ROS and redox signalling in the response of plants to abiotic stress


G. Miller. e-mail:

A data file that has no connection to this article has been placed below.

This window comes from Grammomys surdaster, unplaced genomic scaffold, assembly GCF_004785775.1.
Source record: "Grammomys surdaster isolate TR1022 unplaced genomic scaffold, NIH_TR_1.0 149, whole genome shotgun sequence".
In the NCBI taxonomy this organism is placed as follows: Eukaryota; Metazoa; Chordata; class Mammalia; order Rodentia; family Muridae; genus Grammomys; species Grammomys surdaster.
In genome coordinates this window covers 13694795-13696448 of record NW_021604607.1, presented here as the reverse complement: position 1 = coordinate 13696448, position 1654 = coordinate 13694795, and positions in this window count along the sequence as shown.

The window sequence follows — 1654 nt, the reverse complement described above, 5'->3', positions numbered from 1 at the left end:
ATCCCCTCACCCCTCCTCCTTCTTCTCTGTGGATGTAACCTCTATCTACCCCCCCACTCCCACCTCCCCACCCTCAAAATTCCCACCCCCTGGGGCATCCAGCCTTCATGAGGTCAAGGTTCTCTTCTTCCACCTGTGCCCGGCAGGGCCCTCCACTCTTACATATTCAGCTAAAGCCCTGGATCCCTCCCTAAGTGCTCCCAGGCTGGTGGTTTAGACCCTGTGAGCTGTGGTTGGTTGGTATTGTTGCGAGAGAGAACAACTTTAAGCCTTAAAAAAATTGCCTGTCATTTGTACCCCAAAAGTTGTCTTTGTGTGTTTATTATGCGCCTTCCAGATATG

The redox state of the chloroplast and mitochondria, the two main powerhouses of photosynthesizing eukaryotes, is maintained by a delicate balance between energy production and consumption, and affected by the need to avoid increased production of reactive oxygen species (ROS). These demands are especially critical during exposure to extreme environmental conditions, such as high light (HL) intensity, heat, drought or a combination of different environmental stresses. Under these conditions, ROS and redox cues, generated in the chloroplast and mitochondria, are essential for maintaining normal energy and metabolic fluxes, optimizing different cell functions, activating acclimation responses through retrograde signalling, and controlling whole-plant systemic signalling pathways. Regulation of the multiple redox and ROS signals in plants requires a high degree of coordination and balance between signalling and metabolic pathways in different cellular compartments. In this review, we provide an update on ROS and redox signalling in the context of abiotic stress responses, while addressing their role in retrograde regulation, systemic acquired acclimation and cellular coordination in plants.